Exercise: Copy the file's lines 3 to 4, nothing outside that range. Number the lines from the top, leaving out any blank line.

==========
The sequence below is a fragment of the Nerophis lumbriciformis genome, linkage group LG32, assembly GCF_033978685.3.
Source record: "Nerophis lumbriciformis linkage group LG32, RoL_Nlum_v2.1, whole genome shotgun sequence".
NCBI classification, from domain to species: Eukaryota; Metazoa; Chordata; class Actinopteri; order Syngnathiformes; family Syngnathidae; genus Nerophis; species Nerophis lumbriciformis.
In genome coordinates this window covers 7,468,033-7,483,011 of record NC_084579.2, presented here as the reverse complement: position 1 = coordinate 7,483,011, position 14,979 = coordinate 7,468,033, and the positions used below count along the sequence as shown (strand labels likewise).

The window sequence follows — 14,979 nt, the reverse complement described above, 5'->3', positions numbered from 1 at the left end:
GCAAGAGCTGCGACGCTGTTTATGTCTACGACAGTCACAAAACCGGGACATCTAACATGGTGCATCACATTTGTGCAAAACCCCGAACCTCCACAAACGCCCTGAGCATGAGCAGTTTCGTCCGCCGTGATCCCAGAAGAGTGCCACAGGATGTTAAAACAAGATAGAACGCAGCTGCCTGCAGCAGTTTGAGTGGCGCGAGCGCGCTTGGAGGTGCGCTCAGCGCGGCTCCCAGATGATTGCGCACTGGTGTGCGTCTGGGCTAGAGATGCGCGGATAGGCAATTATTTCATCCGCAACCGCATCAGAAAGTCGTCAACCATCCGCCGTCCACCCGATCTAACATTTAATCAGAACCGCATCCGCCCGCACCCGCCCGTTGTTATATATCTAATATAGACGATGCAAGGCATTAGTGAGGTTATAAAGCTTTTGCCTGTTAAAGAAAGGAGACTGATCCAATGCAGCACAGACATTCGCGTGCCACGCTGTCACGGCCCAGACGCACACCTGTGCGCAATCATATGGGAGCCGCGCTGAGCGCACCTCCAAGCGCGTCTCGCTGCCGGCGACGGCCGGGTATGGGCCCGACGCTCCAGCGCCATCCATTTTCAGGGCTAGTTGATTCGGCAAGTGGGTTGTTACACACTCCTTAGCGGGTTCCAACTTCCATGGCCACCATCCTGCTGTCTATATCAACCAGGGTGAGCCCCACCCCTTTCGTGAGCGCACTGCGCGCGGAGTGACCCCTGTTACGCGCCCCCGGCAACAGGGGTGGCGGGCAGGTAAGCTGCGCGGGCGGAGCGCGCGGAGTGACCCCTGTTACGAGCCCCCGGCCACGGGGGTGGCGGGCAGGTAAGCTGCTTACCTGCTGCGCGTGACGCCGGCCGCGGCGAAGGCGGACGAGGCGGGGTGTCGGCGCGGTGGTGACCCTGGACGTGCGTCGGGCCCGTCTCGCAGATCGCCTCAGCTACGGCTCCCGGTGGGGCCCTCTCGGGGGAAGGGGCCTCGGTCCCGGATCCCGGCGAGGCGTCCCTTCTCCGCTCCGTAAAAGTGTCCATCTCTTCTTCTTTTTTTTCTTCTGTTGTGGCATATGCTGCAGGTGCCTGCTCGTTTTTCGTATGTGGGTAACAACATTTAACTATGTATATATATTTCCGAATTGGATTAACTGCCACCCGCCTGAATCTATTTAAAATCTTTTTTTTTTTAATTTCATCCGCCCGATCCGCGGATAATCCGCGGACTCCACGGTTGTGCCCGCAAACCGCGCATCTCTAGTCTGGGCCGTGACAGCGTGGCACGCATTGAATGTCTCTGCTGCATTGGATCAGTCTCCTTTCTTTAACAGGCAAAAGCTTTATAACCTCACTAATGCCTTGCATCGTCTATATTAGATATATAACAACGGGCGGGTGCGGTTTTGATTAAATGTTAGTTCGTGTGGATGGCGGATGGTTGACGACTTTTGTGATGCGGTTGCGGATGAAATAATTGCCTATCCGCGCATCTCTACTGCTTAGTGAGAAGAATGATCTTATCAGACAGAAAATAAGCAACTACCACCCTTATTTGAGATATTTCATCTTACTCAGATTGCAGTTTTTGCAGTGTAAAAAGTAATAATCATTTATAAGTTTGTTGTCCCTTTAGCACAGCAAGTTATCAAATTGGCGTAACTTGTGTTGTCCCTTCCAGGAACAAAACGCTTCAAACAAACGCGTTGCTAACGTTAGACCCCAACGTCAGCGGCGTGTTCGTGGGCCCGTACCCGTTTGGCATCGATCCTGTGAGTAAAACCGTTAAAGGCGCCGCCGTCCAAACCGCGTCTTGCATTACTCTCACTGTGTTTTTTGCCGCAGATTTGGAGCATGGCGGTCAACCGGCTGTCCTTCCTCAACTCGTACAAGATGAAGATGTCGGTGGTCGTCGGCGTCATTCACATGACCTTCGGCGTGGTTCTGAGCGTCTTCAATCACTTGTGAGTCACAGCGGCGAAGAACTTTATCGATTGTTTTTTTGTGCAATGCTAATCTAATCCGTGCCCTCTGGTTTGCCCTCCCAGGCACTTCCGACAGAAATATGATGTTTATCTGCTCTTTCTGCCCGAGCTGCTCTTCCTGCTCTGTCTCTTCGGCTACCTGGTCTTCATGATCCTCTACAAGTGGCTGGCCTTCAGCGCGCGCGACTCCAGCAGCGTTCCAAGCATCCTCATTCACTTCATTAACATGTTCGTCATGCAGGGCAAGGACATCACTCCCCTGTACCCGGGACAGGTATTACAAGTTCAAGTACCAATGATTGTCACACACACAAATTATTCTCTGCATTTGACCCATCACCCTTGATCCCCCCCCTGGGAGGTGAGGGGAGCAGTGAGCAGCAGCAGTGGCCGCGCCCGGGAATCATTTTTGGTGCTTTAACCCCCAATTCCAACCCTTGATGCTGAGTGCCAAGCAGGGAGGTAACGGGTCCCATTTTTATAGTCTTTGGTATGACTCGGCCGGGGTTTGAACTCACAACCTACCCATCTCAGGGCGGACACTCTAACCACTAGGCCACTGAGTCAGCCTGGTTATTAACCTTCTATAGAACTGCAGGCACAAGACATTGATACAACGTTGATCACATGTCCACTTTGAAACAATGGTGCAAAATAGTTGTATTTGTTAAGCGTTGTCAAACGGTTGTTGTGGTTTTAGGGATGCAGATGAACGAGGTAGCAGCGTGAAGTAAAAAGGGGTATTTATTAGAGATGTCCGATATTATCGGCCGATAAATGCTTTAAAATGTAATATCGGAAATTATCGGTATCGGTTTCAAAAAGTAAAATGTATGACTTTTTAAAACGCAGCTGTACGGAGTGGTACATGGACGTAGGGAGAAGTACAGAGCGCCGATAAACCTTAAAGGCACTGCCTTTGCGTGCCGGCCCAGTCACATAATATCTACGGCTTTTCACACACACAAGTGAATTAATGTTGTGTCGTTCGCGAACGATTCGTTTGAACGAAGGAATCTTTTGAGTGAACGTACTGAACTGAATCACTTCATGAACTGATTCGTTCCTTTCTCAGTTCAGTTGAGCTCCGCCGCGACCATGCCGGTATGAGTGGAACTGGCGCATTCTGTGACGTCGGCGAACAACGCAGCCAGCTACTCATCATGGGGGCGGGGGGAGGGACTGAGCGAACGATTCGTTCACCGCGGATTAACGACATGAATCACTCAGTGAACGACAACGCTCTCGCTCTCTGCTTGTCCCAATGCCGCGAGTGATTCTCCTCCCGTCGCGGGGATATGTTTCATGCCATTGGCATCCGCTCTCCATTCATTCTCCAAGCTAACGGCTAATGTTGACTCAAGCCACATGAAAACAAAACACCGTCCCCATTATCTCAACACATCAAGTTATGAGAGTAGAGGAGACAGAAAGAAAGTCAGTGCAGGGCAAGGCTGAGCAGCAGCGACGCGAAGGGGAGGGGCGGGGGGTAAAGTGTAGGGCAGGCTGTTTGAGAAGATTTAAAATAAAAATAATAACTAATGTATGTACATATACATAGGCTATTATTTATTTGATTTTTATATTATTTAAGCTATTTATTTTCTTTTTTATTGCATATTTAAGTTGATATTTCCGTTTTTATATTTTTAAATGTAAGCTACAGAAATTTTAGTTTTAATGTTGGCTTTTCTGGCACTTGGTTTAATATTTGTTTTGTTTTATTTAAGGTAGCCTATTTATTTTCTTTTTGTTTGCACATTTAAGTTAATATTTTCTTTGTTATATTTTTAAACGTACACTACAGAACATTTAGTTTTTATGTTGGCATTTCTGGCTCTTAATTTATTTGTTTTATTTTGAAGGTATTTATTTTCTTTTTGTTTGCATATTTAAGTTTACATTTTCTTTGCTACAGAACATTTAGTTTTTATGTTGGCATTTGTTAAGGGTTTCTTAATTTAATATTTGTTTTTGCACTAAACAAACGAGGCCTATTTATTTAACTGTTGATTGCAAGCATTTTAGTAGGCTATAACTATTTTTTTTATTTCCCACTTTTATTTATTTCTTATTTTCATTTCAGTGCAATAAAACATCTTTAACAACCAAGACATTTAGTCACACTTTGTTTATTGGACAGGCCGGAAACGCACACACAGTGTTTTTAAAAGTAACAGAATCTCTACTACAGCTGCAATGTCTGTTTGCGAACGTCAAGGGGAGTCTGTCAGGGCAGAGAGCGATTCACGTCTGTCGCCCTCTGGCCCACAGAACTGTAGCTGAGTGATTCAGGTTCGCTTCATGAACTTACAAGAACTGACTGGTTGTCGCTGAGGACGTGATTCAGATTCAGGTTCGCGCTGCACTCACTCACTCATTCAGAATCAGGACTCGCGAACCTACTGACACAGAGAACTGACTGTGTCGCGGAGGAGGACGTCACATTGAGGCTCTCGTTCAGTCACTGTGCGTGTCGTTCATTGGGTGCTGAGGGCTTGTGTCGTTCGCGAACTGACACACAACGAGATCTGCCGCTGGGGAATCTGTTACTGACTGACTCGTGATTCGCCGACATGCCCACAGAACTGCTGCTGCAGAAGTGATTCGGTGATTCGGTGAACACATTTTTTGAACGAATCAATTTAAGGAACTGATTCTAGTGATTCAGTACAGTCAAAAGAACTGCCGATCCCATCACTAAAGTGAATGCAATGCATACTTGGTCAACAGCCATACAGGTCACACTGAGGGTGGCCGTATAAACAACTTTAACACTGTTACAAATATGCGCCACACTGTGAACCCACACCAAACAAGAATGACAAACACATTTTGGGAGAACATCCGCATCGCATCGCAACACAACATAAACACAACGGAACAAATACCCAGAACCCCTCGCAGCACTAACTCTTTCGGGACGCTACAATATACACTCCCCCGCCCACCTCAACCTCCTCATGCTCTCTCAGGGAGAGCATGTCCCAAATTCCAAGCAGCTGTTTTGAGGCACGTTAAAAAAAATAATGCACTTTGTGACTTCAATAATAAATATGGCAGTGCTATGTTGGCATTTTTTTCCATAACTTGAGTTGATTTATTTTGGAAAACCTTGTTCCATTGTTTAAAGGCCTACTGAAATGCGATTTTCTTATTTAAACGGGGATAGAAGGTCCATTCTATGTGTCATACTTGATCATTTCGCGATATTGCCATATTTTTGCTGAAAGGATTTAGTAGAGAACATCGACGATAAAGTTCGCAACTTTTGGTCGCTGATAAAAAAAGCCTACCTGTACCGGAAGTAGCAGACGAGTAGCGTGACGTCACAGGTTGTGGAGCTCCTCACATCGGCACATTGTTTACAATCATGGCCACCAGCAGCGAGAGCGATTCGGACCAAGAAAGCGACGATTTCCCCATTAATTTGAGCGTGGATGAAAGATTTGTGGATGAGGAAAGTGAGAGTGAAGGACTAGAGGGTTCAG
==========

NCBI classification, from domain to species: Eukaryota; Metazoa; Chordata; class Actinopteri; order Syngnathiformes; family Syngnathidae; genus Nerophis; species Nerophis lumbriciformis.
In genome coordinates this window covers 7,468,033-7,483,011 of record NC_084579.2, presented here as the reverse complement: position 1 = coordinate 7,483,011, position 14,979 = coordinate 7,468,033, and the positions used below count along the sequence as shown (strand labels likewise).